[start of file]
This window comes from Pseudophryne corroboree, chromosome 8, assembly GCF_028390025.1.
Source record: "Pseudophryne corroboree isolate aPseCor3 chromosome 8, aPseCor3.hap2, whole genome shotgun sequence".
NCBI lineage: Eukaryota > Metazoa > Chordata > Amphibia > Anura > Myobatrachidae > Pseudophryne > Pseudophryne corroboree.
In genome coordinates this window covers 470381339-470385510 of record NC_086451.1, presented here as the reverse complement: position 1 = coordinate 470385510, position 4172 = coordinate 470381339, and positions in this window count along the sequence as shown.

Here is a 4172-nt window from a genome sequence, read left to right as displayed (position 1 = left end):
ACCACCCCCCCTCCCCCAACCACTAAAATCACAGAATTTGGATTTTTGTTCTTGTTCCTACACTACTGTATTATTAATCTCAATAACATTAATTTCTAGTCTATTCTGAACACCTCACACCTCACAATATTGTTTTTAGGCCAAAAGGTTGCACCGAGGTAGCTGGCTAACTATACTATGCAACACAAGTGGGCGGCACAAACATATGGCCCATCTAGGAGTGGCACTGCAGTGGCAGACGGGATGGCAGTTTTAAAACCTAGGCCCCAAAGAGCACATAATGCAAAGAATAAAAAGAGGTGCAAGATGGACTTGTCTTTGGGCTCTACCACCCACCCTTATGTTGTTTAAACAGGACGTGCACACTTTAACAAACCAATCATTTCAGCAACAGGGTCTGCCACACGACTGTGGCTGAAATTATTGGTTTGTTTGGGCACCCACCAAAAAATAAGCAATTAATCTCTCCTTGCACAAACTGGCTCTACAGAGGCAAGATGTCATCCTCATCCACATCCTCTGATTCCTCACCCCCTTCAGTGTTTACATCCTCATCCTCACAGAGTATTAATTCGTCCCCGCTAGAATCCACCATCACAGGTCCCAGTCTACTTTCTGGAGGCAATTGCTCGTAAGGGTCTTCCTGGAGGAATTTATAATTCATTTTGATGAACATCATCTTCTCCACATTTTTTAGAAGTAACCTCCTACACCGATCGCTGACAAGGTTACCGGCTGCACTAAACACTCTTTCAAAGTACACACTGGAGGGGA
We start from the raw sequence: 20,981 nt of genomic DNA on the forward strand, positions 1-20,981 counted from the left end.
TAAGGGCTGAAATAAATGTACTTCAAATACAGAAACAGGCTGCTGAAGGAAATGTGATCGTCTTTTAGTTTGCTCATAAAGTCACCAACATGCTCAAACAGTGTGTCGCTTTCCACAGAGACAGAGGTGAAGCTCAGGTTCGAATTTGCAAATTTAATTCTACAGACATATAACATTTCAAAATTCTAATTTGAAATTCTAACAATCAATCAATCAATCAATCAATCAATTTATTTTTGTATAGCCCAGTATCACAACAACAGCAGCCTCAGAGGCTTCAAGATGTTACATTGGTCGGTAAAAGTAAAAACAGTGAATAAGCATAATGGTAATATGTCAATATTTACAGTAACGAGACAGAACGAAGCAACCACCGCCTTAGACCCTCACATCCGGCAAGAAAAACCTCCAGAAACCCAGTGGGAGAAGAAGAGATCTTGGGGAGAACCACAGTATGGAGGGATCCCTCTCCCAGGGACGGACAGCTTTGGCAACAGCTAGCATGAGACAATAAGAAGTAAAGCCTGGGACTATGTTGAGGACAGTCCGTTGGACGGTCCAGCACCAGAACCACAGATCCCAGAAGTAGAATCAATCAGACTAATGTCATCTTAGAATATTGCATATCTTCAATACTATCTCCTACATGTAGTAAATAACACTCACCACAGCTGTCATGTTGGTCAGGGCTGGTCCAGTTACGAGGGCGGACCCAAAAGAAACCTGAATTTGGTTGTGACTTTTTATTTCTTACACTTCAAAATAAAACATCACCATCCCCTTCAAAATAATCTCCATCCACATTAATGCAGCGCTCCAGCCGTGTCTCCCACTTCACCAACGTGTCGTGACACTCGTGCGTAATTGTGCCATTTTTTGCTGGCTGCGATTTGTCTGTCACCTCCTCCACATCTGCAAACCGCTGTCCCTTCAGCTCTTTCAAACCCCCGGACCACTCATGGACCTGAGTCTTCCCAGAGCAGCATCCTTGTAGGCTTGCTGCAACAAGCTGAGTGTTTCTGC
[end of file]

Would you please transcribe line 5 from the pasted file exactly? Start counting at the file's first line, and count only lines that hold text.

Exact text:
Here is a 4172-nt window from a genome sequence, read left to right as displayed (position 1 = left end):